Russia still controls Snake Island and its position and heavy defenses are a thorn in Ukraine’s side. The battle between the two sides has intensified as Ukraine tries to regain control of the islet, striking other targets in order to ward off Russian forces.
Changes in naval tactics
On June 20, a Russian offshore oil rig was badly damaged in air raids – by American-made artillery rockets, according to the Russians. Located off the coast of Crimea, the rig is the latest target considered by Ukraine as it seeks to increase the number of targets it strikes, in hopes of spreading out Russian forces and defenses over a wide area, thinning them out and depleting the large Russian reserves. of military equipment. The Kerch Bridge connecting the Crimean Peninsula to the mainland would now be a target, forcing the Russian military to spend even more resources defending it.
As attacks gather pace, more subtle weapons have been used by Russia as it tries to ensure civilian shipping is not tempted to confront it and use commercial ports still under Ukrainian control . Sea mines have been laid at the entrance to these ports, notably in Odessa.
Although these ships might have been tempted to say that Russia was bluffing about whether they would be attacked by manned weapon systems, the mines are automated and will detonate regardless of the nationality of the ship that collides with them. they.
One of the dangers of floating mines is that they end up drifting. Warnings were issued to maritime traffic in the Black Sea and mines were spotted as far south as the Bosphorus. The Turkish military defused them and urged, along with a host of other countries, to find a quick solution. Turkey controls a large part of the Black Sea, which it considers to be of vital interest to the country. It also controls – and is its guardian – the only waterway that leads from the Mediterranean to the Black Sea, making Turkey a strategic player in the region.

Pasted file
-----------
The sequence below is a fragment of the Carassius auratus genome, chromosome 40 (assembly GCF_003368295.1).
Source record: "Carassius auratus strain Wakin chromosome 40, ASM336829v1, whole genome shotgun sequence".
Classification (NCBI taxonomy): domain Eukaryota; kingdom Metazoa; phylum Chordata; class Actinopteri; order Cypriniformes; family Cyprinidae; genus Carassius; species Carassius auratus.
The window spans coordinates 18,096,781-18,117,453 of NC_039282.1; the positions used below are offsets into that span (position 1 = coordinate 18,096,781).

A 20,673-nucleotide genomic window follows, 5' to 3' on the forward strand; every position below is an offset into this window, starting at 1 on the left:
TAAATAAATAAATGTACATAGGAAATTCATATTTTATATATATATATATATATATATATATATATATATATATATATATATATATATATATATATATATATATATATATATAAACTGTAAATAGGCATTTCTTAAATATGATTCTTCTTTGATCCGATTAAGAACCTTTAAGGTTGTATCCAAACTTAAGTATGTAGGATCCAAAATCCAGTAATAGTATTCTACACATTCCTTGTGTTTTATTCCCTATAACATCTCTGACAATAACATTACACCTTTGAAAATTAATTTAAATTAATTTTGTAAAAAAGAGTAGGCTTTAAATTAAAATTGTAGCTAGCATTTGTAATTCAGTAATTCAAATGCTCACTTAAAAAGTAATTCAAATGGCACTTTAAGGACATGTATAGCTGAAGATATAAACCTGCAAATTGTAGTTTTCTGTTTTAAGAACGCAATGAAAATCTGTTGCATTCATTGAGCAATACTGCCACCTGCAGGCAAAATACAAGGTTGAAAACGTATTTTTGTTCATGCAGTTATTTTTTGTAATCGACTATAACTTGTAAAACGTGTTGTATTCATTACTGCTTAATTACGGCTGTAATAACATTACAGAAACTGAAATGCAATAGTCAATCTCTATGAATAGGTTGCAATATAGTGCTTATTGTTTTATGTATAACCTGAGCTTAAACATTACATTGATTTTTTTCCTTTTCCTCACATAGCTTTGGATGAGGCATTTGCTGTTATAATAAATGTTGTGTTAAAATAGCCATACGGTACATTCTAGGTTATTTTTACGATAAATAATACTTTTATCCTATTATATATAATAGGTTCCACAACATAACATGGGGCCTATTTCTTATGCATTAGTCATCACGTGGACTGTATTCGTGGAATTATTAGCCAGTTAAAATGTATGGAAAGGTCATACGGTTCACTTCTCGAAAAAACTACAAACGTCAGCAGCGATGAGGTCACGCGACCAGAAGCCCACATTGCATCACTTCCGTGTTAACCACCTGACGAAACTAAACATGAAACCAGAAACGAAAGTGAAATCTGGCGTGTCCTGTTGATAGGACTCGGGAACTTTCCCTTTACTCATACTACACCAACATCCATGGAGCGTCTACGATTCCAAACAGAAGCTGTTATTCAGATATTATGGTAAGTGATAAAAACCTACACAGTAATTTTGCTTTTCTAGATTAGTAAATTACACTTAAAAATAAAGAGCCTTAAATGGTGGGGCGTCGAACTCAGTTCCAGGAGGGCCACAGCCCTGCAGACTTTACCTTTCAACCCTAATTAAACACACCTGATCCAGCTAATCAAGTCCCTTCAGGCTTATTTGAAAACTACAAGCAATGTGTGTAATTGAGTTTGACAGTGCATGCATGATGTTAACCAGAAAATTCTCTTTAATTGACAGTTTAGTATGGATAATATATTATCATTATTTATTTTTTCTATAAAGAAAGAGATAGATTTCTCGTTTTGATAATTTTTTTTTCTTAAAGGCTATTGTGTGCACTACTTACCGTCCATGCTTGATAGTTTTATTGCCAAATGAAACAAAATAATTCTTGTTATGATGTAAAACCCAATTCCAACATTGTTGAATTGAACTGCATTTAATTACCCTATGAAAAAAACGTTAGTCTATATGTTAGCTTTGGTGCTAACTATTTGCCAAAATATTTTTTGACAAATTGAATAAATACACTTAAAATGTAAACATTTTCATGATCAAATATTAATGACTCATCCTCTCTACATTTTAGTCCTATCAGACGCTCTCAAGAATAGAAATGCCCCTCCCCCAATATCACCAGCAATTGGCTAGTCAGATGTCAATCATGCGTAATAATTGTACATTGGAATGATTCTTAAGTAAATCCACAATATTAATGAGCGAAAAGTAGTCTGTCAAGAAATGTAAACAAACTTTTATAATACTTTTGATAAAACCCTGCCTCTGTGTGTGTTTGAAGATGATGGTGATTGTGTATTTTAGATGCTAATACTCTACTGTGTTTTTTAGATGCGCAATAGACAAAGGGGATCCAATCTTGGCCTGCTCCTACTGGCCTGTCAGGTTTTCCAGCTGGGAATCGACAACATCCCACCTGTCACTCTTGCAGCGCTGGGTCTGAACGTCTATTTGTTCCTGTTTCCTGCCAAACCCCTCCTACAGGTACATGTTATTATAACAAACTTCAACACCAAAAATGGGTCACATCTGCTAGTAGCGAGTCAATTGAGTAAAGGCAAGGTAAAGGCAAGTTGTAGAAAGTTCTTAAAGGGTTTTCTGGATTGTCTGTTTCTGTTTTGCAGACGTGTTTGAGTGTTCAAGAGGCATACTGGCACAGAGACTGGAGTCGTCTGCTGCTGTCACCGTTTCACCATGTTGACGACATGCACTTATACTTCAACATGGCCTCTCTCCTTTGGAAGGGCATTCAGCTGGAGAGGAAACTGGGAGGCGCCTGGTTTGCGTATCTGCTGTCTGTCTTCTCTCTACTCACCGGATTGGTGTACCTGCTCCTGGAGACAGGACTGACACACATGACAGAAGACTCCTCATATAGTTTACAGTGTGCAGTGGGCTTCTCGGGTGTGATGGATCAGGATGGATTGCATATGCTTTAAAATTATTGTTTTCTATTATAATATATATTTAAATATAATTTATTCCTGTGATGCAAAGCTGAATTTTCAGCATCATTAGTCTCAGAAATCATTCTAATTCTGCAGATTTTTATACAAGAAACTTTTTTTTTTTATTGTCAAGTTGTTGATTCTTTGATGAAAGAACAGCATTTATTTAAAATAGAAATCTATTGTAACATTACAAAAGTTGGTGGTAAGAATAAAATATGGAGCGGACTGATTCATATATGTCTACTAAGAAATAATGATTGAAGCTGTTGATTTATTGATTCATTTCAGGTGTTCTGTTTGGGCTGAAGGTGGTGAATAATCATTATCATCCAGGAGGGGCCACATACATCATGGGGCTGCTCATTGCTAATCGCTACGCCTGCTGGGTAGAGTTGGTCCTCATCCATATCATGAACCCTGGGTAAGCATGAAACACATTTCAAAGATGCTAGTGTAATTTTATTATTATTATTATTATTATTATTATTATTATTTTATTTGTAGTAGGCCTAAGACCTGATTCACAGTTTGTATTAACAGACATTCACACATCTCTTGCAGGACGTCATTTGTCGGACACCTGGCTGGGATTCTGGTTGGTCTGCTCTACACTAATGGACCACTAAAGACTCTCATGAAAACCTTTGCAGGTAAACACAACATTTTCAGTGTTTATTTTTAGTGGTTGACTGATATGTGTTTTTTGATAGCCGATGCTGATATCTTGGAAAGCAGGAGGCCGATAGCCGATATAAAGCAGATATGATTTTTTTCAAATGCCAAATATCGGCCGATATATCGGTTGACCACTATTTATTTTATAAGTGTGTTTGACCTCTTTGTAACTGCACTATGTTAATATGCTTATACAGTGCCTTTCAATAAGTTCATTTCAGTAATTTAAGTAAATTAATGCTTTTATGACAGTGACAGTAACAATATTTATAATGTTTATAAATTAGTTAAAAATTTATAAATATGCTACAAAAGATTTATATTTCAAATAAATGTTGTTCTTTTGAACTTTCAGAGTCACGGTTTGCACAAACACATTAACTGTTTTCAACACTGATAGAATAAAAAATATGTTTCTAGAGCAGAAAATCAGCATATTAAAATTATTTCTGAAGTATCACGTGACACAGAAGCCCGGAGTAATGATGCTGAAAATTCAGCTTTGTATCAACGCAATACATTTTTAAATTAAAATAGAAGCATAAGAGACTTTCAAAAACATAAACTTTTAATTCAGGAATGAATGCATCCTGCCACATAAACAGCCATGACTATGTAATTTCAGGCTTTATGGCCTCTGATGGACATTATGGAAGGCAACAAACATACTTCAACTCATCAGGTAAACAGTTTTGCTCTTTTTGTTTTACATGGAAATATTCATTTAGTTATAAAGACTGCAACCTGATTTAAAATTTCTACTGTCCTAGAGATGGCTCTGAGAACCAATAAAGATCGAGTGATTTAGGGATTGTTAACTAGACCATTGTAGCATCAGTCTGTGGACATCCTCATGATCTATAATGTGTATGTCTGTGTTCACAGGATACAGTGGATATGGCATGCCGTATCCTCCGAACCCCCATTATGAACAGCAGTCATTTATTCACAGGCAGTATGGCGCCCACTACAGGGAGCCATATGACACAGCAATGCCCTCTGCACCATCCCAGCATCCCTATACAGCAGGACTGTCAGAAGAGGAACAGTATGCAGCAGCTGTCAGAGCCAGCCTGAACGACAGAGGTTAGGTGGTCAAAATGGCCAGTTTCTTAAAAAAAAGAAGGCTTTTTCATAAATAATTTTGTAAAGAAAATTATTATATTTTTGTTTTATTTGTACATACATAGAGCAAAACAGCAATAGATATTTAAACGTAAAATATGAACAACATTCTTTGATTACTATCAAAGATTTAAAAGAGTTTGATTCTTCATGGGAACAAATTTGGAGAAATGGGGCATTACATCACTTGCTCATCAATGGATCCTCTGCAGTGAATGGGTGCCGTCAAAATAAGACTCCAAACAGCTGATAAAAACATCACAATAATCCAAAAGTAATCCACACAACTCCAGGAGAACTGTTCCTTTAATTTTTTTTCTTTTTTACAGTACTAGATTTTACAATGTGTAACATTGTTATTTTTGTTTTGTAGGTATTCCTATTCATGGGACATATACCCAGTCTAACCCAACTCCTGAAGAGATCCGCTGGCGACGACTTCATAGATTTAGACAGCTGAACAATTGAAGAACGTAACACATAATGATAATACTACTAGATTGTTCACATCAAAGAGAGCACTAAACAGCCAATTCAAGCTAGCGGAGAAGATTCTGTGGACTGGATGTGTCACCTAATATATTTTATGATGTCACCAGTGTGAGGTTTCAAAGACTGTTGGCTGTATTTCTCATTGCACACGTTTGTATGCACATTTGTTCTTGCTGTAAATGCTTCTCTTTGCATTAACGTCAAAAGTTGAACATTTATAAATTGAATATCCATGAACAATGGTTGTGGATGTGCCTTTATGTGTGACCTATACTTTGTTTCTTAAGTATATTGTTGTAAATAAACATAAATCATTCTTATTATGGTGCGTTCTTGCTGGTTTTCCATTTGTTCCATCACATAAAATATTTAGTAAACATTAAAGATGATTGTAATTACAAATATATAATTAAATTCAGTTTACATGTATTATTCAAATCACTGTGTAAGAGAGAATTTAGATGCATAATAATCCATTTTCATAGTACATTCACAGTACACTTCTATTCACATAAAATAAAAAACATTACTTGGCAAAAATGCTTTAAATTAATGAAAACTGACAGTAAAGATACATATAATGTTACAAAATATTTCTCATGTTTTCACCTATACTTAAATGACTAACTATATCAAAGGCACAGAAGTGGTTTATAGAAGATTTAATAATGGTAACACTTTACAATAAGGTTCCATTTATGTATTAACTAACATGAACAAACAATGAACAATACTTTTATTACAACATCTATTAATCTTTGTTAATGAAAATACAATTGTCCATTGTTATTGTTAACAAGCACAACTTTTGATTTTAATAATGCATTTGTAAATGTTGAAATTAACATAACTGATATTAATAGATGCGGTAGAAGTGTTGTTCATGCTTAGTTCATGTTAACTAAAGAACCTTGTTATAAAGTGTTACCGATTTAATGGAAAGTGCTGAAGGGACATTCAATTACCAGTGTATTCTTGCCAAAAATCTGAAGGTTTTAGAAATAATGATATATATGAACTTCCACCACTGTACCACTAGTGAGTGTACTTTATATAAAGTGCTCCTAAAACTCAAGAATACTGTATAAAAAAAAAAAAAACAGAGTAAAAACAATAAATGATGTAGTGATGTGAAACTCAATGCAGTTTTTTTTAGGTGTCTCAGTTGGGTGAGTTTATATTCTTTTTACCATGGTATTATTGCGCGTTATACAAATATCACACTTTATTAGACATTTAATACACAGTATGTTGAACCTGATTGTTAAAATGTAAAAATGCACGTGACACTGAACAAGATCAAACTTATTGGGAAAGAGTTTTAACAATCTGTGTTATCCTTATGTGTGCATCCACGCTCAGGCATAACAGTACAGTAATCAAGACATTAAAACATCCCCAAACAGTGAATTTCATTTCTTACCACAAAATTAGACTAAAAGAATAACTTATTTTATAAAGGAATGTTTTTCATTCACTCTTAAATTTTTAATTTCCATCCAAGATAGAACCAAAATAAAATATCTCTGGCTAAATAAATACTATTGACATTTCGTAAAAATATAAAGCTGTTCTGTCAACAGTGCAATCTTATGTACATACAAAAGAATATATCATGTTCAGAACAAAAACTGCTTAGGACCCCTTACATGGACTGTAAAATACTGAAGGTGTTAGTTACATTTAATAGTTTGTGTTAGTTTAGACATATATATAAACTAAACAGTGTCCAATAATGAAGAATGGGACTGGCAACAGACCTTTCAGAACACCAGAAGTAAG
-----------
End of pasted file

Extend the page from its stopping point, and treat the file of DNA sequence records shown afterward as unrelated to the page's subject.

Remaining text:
A Turkish military delegation is due to visit Moscow to negotiate the safe passage of commercial vessels to Ukrainian commercial ports, in a bid to revive stalled grain exports that are vital for food production in countries around the world. . There are fears that a growing food crisis – compounded by global weather patterns affecting harvests and a general slowdown in the global supply chain – could begin to have serious consequences for regional stability if these vital products do not start flowing. in significant quantities. Meanwhile, Russian missiles continue to strike Ukraine’s economic infrastructure and grain silos in Mykolaiv have been badly damaged, further hampering Ukraine’s ability to supply the large quantities needed.
The naval war in Ukraine, the mining of its ports and the attacks on strategic targets are Russia’s attempt to strangle Ukraine economically, depriving it of the raw materials and funds needed to wage an industrial war. In 2020, Ukraine’s exports amounted to $52.7 billion and it badly needs the cash, as the prospect of a longer war now looks more likely.
Ukraine’s vital crops are due to be harvested in weeks, adding to its sense of urgency. Although other routes are being considered for its exports, such as a route to Baltic ports, most are overland and simply do not have the capacity to export these products in the quantities needed. A single container ship is equivalent to 50 grain trains and with at least 80% of all world trade traveling by sea, control of these Black Sea ports is vital.
Russia’s grip on Ukraine’s vital trade arteries shows no signs of loosening, despite international pressure. The effect of the blockade is not only being felt in Ukraine, but around the world, as demand and prices for basic foodstuffs continue to rise. With Ukraine’s harvest season nearly upon us, most of its able-bodied population caught up in the fighting, and continued attacks on the country’s agricultural infrastructure, the likelihood that Ukraine will be able to export the quantities it needs to sustain its war with Russia is starting to fade, which is exactly what Russia is hoping for.